Changes in a new year

Well, hey there, folks. I got back from my trip to Europe just in time to ring in 2014 in style, and we’ve now got a brand new calendar to kick off with less than six weeks separating us from pitchers and catchers reporting to spring training.

It’ll be here before we know it, I’m sure.

Hope everyone had a great holiday season as well as a happy and safe New Years. Thanks to Byron Kerr and Pete Kerzel for picking up the slack for me while I was on my trip, which was fantastic. I had a blast, but after 10 jam-packed days of travel, I’m excited to be home.

Now that 2013 is behind us and 2014 has begun, I figured I’d pick out a few areas that the Nationals should hope to improve this year. Baseball new year’s resolutions, if you will. (But not new year’s revolutions. Those are far different.)

Here are a few things that Matt Williams should hope for in 2014:

1. A higher team on-base percentage

You look at the overall team-by-team numbers from 2013, and you see that the Nationals ranked 18th in the majors with a .313 on-base percentage. Not good, certainly, but not awful. You look back to the game-by-game numbers, however, and you see just how bad of a job the Nats did at reaching base through the first two thirds of the season. Entering their game against the Phillies on Aug. 9, game No. 115 on the schedule, the Nats had a .299 on-base percentage. That obviously was the major factor in the team averaging just 3.67 runs per game during that span.

They proceeded to post a .343 OBP the rest of the way, putting themselves back on the fringe of the postseason chase and saving themselves from truly embarrassing season-long numbers. But Williams has to hope that he sees much more grind-it-out at-bats, more walks, more baserunners than Davey Johnson saw through the first four-plus months of the 2013 season.

2. Better offensive efficiency

Getting more runners on base obviously factors into the number of runs scored, but even when the Nats put guys on the bags in 2013, they had trouble getting them in. The Nats scored three or fewer runs in a whopping 85 games last season and went 18-67 in those games. They score two or fewer in 65 games and won just eight of those contests.

The Nats seemingly had trouble adjusting their approach with runners on third and less than two outs. They seemingly didn’t focus on moving runners over or taking a ball the other way with a guy in scoring position. That needs to change in 2014.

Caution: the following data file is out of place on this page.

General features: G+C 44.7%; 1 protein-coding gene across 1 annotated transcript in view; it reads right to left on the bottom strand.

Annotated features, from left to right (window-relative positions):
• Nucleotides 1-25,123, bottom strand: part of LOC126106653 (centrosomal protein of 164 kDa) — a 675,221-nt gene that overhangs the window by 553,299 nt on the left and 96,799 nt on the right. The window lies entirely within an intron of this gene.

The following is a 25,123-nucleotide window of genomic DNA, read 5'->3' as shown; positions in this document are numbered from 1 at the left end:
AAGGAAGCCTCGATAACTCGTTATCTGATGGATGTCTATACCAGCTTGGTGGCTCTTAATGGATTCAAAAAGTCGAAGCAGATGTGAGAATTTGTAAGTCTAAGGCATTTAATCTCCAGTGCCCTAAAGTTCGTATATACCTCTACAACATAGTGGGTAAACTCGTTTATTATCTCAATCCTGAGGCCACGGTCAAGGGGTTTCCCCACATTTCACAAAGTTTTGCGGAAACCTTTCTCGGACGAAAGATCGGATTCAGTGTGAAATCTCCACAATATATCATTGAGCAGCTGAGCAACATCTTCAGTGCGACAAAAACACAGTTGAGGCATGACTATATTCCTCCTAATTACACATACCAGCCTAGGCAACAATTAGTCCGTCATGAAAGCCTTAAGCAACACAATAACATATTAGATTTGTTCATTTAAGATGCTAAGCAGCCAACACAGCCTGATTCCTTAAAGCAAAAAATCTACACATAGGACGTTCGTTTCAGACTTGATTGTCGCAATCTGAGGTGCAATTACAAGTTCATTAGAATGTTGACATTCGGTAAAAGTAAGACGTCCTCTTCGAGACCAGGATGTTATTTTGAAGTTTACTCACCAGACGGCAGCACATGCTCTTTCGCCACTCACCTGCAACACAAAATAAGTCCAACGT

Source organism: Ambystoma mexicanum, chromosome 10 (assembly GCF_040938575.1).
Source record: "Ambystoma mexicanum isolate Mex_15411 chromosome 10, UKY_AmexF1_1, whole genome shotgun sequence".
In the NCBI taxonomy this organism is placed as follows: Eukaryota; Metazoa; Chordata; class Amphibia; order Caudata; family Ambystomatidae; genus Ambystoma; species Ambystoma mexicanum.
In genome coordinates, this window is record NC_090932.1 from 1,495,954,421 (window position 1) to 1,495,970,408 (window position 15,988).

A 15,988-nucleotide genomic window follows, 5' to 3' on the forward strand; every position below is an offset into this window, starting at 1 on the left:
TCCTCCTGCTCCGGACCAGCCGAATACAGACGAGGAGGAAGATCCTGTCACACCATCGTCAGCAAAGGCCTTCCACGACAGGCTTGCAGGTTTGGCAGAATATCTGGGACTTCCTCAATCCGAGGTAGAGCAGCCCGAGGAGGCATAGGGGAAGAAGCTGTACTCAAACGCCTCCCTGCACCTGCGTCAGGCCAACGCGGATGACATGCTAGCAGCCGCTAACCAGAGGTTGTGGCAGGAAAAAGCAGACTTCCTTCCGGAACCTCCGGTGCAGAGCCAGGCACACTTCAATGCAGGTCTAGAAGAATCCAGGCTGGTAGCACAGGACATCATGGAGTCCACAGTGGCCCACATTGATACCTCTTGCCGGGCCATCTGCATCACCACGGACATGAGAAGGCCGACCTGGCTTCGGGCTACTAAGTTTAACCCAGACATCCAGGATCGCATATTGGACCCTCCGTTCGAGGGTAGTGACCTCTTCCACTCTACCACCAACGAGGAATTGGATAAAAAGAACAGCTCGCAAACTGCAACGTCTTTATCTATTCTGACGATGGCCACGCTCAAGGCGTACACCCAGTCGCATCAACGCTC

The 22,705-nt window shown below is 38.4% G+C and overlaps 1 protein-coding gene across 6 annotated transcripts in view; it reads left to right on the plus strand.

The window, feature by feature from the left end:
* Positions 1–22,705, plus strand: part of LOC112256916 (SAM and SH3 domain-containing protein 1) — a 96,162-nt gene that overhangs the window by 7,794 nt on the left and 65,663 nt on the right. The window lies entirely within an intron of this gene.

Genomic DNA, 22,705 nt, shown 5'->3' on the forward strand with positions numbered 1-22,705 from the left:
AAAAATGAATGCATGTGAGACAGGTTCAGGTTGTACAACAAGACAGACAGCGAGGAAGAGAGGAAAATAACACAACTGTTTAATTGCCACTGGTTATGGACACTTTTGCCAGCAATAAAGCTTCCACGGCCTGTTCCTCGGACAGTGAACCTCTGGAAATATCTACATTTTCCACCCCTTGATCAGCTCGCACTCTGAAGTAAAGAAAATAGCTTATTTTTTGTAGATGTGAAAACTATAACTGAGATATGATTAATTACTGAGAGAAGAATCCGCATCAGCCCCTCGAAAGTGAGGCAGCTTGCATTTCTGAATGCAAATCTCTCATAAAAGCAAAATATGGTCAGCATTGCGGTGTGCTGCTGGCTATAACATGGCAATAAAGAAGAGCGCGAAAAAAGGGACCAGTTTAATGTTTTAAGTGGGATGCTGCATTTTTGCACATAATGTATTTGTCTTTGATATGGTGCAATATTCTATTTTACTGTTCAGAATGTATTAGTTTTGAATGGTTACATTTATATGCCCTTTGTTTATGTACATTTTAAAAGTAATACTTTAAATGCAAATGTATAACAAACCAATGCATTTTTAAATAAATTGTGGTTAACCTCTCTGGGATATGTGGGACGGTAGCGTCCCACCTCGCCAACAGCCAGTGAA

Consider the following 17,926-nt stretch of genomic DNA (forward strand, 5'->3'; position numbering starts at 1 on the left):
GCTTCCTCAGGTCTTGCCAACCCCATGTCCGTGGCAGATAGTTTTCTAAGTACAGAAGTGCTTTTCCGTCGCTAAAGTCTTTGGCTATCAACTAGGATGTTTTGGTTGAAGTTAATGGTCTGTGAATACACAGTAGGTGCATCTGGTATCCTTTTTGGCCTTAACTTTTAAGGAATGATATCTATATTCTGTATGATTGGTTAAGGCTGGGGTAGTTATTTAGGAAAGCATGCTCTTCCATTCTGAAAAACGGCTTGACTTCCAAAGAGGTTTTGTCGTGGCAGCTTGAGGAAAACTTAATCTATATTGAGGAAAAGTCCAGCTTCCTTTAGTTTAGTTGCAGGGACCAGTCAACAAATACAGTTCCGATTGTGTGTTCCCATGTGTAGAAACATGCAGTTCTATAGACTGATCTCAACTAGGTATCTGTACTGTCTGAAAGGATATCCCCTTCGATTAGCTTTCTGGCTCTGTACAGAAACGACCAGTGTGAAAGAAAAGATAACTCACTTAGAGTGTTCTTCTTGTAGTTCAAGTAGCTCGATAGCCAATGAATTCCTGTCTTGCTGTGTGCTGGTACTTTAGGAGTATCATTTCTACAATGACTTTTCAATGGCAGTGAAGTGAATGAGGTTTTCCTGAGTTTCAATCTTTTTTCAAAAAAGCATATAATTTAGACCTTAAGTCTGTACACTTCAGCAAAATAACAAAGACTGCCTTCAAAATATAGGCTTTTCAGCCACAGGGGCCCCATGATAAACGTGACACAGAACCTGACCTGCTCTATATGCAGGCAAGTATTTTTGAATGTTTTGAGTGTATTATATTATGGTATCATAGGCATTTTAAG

3. Improved defensive numbers

Teams can certainly make the playoffs if they have a subpar defensive unit. The Dodgers, for example, had a .982 fielding percentage in 2013, same as the Nationals, won the National League West and made it to the National League Championship Series. But such poor defensive numbers put pressure on your offense and pitching staff, and the Nationals would rather not go through those issues again this year.

They ranked 24th in fielding percentage in 2013, made a whopping 107 errors (tied for seventh-most in the majors) and threw out just 17.4 percent of attempted base-stealers, last among the 30 big league teams. The good news here is that the Nats improved defensively as the season went on, and Williams has talked about wanting to see the Nats carry that defensive play into 2014.

4. The 2012 Adam LaRoche

In 2012, LaRoche posted a .853 OPS, slugged a career-high 33 home runs, finished sixth in the NL MVP voting and won a Silver Slugger and a Gold Glove. In 2013, LaRoche posted a .735 OPS, hit 20 homers, had trouble getting his average a good bit above the Mendoza line and saw his defensive play drop. Simply put, the Nats have to hope that LaRoche gets a handle on his weight loss issues and gets back to the guy they know he can be.

5. Good health with Harper and Werth

When healthy, Bryce Harper and Jayson Werth both showed they can be stellar middle-of-the-order forces. Harper hit .344/.430/.720 with nine homers in 26 games before running into the wall in Atlanta on April 30 and Werth hit .351/.442/.574 over the final two months of the season. Dynamite numbers from both. But between them, Harper and Werth missed 77 games in 2013. Harper wasn’t the same guy after twice running into walls, and Werth missed a chunk of time dealing with a lingering hamstring issue.

The Nats added Nate McLouth as their fourth outfielder this offseason, and Williams says he plans to play McLouth a good bit, giving Harper and Werth a rest and allowing them to stay fresh through the course of the season. Werth will turn 35 in May, however, and Harper’s all-out playing style can lead to various bumps and bruises. The Nats have to hope those two can stay healthy and in the lineup, because while McLouth is a nice guy to have on your roster, he’s not Bryce Harper or Jayson Werth.

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